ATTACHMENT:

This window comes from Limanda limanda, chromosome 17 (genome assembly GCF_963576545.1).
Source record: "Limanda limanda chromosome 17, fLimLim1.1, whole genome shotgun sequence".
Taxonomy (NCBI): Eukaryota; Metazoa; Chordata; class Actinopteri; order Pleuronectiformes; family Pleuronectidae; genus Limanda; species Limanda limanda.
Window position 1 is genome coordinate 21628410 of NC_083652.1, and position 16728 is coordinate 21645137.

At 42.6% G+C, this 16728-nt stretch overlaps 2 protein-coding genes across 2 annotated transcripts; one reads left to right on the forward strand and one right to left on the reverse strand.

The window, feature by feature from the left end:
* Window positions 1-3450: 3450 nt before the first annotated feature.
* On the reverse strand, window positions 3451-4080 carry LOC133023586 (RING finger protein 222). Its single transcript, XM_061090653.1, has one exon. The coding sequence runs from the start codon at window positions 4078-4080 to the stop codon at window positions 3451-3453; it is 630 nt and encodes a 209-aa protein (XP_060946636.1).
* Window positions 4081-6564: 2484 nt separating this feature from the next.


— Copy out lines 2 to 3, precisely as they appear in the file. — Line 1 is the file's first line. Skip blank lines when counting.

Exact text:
Source record: "Limanda limanda chromosome 17, fLimLim1.1, whole genome shotgun sequence".
Taxonomy (NCBI): Eukaryota; Metazoa; Chordata; class Actinopteri; order Pleuronectiformes; family Pleuronectidae; genus Limanda; species Limanda limanda.